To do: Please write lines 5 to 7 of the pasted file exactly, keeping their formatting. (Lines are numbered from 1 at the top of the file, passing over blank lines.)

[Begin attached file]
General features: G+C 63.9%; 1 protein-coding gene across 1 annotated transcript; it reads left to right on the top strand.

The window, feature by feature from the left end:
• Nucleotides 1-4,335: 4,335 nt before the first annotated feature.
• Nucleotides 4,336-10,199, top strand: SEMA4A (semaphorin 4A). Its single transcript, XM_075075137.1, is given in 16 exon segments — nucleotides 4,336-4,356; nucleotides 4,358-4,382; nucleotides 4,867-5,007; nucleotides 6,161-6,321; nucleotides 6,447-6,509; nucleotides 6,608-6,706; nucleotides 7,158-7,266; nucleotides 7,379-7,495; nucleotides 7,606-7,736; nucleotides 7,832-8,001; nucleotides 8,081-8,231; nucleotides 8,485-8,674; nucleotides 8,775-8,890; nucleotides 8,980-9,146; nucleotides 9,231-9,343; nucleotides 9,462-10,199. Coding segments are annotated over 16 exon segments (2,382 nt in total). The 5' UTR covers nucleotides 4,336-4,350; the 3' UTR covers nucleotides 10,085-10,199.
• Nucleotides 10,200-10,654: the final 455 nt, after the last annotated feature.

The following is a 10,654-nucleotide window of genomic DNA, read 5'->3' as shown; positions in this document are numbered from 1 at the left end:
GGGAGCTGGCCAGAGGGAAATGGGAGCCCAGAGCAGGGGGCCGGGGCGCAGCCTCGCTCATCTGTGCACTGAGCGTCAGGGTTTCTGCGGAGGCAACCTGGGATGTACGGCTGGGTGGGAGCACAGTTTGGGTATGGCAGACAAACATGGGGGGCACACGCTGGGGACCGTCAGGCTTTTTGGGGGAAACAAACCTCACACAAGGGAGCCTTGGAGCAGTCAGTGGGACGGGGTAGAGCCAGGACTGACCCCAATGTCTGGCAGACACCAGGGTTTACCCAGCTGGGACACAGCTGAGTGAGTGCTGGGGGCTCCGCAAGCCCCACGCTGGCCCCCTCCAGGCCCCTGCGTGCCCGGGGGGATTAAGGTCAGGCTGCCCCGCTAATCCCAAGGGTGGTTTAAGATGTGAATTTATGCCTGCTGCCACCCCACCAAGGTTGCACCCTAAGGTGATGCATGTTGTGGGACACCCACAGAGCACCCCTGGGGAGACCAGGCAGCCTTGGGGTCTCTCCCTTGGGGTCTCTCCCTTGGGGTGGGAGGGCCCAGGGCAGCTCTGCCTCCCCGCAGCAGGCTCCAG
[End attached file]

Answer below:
• Nucleotides 10,200-10,654: the final 455 nt, after the last annotated feature.

The following is a 10,654-nucleotide window of genomic DNA, read 5'->3' as shown; positions in this document are numbered from 1 at the left end:
GGGAGCTGGCCAGAGGGAAATGGGAGCCCAGAGCAGGGGGCCGGGGCGCAGCCTCGCTCATCTGTGCACTGAGCGTCAGGGTTTCTGCGGAGGCAACCTGGGATGTACGGCTGGGTGGGAGCACAGTTTGGGTATGGCAGACAAACATGGGGGGCACACGCTGGGGACCGTCAGGCTTTTTGGGGGAAACAAACCTCACACAAGGGAGCCTTGGAGCAGTCAGTGGGACGGGGTAGAGCCAGGACTGACCCCAATGTCTGGCAGACACCAGGGTTTACCCAGCTGGGACACAGCTGAGTGAGTGCTGGGGGCTCCGCAAGCCCCACGCTGGCCCCCTCCAGGCCCCTGCGTGCCCGGGGGGATTAAGGTCAGGCTGCCCCGCTAATCCCAAGGGTGGTTTAAGATGTGAATTTATGCCTGCTGCCACCCCACCAAGGTTGCACCCTAAGGTGATGCATGTTGTGGGACACCCACAGAGCACCCCTGGGGAGACCAGGCAGCCTTGGGGTCTCTCCCTTGGGGTCTCTCCCTTGGGGTGGGAGGGCCCAGGGCAGCTCTGCCTCCCCGCAGCAGGCTCCAG